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In State Schools No Bargain

homeskulmomhomeskulmom 138 replies12 discussionsRegistered User Posts: 150 Junior Member
edited May 2006 in Parents Forum
Am I the only one who thinks even state universities are outrageously overpriced? In NJ, tuition and fees for one year is about $18,000. I understand that private universities charge over twice that amount, but that is not affordable to me.

From my preliminary research, it may turn out to be true that higher priced private LACs and Us may actually cost less out of pocket with their aid packages.

Has anyone actually found that to be true?
edited May 2006
72 replies
Post edited by homeskulmom on
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Replies to: In State Schools No Bargain

  • jmmomjmmom 8916 replies168 discussionsRegistered User Posts: 9,084 Senior Member
    We are putting our grandS and S through college at the same time. S's private U COA (cost of attendance) is about equal to gS at state U, after merit $$ at the private U.

    You will find many cases like ours and, I'm sure, others over the whole gamut of cost comparison.

    I think the key lesson is what you have observed: one should not presume the in-state U to be cheaper or the "best buy." If private U's or LAC's are a fit for the kid's wants and needs, then go for it and see what the financial aid/merit aid package shakes out.

    It can also be true that you won't pay sticker price at your instate U (or out-of-state U) either - merit $, special programs etc. come into play there just as well as at the privates.
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  • katwkittenskatwkittens 2260 replies41 discussionsRegistered User Posts: 2,301 Senior Member

    this thread was about the same thing...so many feel the same as you do!

    I had stated in this thread that with 5 high school age children and being a single mom with limited income we needed to move from CA which have fab in-state unis but not ones we could afford.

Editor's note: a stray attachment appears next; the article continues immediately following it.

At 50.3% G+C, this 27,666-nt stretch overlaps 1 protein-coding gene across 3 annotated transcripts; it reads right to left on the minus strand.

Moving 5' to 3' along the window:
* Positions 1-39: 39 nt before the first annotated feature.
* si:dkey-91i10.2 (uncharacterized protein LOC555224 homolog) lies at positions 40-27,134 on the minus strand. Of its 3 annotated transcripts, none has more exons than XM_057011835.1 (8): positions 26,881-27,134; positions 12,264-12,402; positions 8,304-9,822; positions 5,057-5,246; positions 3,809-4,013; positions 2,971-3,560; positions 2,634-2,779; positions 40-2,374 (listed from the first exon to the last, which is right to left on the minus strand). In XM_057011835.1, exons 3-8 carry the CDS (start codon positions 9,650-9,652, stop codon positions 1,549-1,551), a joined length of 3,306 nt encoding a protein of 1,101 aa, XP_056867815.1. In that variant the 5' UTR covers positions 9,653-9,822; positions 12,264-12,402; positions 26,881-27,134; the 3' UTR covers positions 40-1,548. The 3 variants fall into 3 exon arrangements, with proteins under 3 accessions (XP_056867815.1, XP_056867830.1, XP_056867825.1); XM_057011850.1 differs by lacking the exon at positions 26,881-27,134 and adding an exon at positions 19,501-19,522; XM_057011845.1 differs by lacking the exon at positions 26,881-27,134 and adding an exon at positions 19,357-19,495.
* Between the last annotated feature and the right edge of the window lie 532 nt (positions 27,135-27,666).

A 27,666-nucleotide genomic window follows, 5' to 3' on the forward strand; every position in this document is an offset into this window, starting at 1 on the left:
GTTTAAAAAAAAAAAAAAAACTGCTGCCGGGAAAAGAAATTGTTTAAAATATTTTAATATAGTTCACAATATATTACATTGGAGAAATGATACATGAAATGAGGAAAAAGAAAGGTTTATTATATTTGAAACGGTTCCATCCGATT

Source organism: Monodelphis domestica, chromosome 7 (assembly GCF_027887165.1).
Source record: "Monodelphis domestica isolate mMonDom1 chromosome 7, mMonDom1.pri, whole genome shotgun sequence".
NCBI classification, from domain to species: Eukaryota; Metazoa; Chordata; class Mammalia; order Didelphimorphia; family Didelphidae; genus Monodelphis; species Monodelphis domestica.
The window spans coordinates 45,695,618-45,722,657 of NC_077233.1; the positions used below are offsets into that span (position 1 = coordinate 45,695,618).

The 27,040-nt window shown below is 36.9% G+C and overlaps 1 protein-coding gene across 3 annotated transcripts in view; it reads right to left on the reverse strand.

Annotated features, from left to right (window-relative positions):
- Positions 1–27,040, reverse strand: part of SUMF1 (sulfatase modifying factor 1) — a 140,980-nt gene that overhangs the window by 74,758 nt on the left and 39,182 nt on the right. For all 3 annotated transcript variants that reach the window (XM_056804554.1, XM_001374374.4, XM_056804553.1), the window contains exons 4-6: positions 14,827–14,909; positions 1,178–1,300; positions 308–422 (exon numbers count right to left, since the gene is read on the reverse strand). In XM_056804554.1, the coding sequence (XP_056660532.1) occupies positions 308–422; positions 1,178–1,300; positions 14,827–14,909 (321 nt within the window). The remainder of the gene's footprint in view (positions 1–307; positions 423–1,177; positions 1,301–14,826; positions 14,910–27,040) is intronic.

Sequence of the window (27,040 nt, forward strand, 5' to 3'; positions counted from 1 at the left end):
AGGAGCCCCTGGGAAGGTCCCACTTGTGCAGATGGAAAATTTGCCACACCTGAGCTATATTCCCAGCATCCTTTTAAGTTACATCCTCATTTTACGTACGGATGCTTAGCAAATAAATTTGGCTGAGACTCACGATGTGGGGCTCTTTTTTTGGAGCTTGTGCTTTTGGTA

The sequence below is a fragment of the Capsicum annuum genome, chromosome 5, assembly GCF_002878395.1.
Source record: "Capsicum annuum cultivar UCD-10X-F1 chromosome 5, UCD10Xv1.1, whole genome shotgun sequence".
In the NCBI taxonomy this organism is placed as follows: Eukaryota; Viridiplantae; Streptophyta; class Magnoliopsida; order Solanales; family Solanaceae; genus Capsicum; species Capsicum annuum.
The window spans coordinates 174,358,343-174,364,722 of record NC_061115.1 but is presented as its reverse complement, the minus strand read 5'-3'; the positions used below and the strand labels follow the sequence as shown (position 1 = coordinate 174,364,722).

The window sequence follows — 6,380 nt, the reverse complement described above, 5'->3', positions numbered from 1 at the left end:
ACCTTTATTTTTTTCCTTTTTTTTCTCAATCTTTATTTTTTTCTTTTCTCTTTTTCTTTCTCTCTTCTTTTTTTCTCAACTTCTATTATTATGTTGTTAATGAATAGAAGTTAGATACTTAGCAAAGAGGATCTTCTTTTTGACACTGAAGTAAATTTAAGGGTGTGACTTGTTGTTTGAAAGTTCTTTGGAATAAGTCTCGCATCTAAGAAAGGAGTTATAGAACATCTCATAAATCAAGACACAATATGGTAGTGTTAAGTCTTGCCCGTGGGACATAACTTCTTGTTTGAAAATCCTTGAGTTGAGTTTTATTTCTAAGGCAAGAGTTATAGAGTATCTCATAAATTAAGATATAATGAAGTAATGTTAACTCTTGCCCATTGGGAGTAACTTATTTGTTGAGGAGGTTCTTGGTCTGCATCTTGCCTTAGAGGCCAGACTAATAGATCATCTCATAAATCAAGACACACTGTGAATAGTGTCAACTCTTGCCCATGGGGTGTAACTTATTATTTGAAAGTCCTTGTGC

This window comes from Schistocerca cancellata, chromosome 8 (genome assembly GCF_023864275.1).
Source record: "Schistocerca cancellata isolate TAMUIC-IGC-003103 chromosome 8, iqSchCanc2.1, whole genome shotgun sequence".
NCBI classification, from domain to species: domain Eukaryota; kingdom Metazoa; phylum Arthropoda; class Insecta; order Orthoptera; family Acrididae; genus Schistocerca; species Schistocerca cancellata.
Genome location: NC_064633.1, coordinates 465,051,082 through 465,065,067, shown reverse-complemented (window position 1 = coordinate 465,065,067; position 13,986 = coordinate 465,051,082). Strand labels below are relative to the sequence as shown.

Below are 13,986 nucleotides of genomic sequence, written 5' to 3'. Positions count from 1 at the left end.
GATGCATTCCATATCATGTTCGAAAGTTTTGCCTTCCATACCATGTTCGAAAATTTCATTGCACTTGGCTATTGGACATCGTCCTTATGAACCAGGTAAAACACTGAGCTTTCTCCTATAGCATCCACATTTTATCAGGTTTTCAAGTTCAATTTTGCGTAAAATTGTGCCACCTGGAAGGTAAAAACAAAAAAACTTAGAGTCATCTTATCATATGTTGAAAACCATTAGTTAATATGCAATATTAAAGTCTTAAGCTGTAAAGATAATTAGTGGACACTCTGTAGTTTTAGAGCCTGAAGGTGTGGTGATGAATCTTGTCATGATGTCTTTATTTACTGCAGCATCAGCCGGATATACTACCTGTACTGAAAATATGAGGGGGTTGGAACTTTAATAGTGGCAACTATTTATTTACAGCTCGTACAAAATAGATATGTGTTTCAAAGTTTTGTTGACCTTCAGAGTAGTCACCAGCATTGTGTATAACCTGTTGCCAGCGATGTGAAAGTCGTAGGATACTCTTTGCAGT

So we moved 3000 miles away and solved our problem. No easy feat to move 5 kiddos entrenched in their schools but necessary. NC State tuition in-state this year was $4200 for the entire year. UNC Chapel Hill was $4500. Very, very doable.

    We moved ourselves, 3 Uhauls and did not know a soul this side of the Mississsippi but I could not afford to send all 5 for undergrad or grad school.

    Good luck.

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  • homeskulmomhomeskulmom 138 replies12 discussionsRegistered User Posts: 150 Junior Member
    Thank you for the link to the other thread, katwkittens.

    I was under the impression that the California state system was very affordable! Shows what I know. And I am aware that North Carolina is reasonable, and the schools are good, too.

    Maybe we'll move, too.
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  • northeastmomnortheastmom 11939 replies440 discussionsRegistered User Posts: 12,379 Senior Member
    We are from NJ too. I think that it is awful, and a shame, that one cannot go to a four year school that most middle class families would find financially reasonable.
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  • PackMomPackMom 7650 replies17 discussionsRegistered User Posts: 7,667 Senior Member
    Yay for NC State. My S is a freshman there. He got 2 merit scholarships from the school . If you are looking at a state school you really need to "beat the bushes" on the school website for scholarship opportunites offerd by the department you're interested in. S got one and so did his roommate in a different dept. We just happened to stumble upon one while looking at the homepage for his dept. Turned out to be worth $4000 a year which when added to another university merit scholarship was enough to pay for room and board. His tuition, books and fees are paid by rotc.